No Foreign Lands: Peter Doig
Acclaimed throughout America and Europe, Peter Doig once lived in Québec and Ontario, between 1966 and 1979, and the proof is in his passion for hockey! In his pieces, memories of that time seep through here and there, for instance, whenever a figure is featured in a canoe.
Taking place from January 25 to May 4, 2014, this exhibit focuses on the artist’s Trinidadian period, as demonstrated by the pieces' splendid colours. Peter Doig settled in this tropical paradise roughly a decade ago, after having first become acquainted with it at an early age with his parents. After a noteworthy 20-year stint in London, his return to Trinidad enriched his art, confirming his lush palette, which can be likened to Gauguin's, while also revealing his undeniably modern, formal style. He has made an outstanding mark on contemporary art, having garnered interest among collectors the world over.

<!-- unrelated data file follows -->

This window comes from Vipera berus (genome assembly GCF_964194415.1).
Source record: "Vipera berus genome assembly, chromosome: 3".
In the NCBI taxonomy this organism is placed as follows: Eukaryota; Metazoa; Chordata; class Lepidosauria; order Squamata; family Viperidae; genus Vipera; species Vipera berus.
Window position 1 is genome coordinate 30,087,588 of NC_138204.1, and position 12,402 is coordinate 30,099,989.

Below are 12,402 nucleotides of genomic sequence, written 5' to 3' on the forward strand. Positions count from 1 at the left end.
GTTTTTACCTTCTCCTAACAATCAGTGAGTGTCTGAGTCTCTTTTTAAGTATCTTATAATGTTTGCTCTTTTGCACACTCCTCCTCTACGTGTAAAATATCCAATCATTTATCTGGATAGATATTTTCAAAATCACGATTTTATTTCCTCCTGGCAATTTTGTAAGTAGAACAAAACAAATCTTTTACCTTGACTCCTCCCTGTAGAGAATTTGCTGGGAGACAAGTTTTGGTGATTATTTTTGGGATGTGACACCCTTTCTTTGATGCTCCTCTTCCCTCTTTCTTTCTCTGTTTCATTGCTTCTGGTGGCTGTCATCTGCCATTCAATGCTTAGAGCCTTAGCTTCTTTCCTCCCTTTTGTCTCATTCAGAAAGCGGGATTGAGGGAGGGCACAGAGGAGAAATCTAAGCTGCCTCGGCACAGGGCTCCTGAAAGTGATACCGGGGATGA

Born in Edinburgh, Peter Doig currently divides his time between Trinidad and New York. The show's theme, No Foreign Lands
, perfectly conveys the painter's view of the world: that no place on Earth is alien to him. In The Silverado Squatters
, his compatriot, the great Scottish poet Robert Louis Stevenson, wrote: “There are no foreign lands. It is the traveler only who is foreign." Peter Doig’s imagination and esthetic sensitivity come across throughout the exhibit, from his major works and posters to the studies and personal documents on display, all of which are wonderfully at home in the magnificent galleries of the Michal and Renata Hornstein Pavilion.